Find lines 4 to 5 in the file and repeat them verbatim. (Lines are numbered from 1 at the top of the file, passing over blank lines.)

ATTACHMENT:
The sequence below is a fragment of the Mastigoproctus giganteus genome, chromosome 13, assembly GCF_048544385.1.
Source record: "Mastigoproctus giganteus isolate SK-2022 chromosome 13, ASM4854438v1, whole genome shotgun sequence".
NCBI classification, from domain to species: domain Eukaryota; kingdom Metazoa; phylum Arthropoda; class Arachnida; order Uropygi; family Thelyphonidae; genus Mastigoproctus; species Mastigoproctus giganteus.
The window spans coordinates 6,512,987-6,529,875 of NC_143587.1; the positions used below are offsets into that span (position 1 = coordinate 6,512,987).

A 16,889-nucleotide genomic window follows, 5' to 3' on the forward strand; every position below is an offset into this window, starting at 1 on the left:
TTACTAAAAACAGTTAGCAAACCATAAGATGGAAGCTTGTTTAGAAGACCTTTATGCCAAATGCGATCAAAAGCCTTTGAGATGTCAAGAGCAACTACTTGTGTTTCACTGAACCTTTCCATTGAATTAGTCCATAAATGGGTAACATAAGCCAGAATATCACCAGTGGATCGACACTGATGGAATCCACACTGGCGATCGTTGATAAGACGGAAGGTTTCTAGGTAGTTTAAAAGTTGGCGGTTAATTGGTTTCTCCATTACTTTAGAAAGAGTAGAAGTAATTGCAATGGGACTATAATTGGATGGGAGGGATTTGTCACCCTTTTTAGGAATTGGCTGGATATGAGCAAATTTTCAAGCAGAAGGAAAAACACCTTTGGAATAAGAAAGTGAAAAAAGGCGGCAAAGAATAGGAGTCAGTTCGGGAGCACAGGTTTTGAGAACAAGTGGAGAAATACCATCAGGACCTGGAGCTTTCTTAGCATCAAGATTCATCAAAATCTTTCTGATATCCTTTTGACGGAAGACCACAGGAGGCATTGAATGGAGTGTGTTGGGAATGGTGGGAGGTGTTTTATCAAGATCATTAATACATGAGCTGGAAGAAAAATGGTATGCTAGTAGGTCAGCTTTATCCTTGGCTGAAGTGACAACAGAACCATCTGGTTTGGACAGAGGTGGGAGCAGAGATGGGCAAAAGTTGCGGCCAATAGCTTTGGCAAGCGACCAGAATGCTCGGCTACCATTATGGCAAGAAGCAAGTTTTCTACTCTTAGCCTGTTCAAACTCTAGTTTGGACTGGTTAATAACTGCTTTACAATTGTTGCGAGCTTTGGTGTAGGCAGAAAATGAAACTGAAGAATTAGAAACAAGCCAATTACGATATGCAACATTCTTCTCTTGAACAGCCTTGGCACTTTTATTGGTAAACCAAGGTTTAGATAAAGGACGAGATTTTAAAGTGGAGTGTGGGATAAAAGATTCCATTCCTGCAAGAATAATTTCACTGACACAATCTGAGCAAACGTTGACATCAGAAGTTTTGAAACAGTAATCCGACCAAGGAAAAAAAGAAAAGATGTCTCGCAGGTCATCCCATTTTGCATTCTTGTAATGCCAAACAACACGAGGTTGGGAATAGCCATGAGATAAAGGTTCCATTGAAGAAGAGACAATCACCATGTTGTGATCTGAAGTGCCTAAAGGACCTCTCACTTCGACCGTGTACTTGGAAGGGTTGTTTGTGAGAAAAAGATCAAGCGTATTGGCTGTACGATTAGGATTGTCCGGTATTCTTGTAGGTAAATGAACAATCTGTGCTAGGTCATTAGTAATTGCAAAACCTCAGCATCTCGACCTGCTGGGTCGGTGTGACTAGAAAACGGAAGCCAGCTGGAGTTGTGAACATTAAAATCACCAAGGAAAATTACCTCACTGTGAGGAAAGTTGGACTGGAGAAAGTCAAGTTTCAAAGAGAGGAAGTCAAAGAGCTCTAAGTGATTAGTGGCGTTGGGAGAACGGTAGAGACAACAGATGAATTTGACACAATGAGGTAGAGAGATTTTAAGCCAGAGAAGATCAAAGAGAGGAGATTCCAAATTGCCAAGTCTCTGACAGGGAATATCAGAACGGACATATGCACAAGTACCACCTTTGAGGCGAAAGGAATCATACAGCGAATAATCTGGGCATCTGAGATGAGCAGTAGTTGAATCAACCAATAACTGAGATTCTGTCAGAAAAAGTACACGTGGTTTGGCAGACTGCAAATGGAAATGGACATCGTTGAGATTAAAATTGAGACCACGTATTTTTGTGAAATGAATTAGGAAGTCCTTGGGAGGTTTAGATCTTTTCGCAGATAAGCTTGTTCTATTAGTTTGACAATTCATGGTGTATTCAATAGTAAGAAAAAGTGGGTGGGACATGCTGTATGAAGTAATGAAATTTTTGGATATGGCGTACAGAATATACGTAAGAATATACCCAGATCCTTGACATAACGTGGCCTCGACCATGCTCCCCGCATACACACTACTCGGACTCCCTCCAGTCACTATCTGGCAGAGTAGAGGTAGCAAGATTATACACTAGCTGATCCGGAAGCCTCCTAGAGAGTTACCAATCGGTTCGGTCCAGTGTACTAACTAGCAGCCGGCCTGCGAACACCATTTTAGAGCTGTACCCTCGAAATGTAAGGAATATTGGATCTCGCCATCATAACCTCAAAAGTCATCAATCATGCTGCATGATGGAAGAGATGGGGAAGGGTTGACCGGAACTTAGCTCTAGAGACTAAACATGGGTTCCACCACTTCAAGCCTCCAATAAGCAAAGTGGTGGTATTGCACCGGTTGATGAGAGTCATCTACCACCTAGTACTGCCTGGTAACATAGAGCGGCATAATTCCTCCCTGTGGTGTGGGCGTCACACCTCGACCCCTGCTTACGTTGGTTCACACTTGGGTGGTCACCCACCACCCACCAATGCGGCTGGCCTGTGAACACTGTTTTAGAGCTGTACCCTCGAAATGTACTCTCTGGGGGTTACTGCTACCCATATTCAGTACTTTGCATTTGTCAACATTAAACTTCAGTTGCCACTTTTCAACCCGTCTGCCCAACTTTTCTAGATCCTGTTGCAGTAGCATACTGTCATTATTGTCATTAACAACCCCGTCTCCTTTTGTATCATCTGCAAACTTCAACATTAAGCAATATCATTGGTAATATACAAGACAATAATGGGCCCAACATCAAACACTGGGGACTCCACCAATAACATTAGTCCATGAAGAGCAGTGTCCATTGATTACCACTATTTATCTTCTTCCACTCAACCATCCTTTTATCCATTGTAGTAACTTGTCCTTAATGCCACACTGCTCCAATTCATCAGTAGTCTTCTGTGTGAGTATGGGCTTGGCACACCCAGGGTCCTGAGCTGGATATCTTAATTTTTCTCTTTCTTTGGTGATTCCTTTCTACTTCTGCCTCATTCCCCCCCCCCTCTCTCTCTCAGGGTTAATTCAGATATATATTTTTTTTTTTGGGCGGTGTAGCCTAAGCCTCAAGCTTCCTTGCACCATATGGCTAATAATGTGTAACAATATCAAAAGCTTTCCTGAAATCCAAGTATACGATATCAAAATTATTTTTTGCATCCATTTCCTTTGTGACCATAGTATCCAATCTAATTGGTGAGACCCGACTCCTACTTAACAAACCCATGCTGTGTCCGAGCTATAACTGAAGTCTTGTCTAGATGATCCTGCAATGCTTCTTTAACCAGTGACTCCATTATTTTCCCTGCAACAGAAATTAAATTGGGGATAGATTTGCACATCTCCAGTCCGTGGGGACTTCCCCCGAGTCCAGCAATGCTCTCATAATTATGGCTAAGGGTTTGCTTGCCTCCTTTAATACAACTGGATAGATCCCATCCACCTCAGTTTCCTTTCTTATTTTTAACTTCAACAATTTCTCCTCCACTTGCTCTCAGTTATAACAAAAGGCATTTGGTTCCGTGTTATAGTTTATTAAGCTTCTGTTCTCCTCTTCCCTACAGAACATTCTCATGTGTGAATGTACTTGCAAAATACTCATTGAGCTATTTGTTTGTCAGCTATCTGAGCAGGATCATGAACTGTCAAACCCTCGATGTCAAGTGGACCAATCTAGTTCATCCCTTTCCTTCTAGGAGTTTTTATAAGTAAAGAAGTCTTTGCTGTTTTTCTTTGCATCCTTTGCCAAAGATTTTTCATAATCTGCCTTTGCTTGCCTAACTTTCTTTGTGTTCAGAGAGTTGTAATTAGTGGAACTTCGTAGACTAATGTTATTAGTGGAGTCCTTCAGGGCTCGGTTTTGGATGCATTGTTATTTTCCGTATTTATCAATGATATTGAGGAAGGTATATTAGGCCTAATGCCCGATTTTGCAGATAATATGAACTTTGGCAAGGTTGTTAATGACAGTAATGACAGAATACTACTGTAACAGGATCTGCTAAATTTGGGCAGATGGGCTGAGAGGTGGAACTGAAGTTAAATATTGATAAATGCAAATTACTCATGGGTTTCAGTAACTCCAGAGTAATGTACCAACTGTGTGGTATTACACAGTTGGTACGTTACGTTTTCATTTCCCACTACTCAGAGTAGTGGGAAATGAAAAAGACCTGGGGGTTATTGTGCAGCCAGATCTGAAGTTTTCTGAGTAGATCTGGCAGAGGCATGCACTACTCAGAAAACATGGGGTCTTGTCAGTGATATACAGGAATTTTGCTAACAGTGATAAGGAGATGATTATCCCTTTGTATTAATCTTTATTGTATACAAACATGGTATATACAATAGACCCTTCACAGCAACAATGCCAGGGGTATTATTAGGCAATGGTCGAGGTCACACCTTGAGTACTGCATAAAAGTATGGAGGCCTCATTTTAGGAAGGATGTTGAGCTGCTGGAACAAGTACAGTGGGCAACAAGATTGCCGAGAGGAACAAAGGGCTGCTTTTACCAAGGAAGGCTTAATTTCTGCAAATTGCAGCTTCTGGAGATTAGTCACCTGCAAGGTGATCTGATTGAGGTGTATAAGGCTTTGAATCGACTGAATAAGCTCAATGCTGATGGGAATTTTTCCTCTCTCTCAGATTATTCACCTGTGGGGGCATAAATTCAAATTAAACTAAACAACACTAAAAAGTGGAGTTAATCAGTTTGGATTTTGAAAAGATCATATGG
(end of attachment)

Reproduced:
The window spans coordinates 6,512,987-6,529,875 of NC_143587.1; the positions used below are offsets into that span (position 1 = coordinate 6,512,987).

A 16,889-nucleotide genomic window follows, 5' to 3' on the forward strand; every position below is an offset into this window, starting at 1 on the left: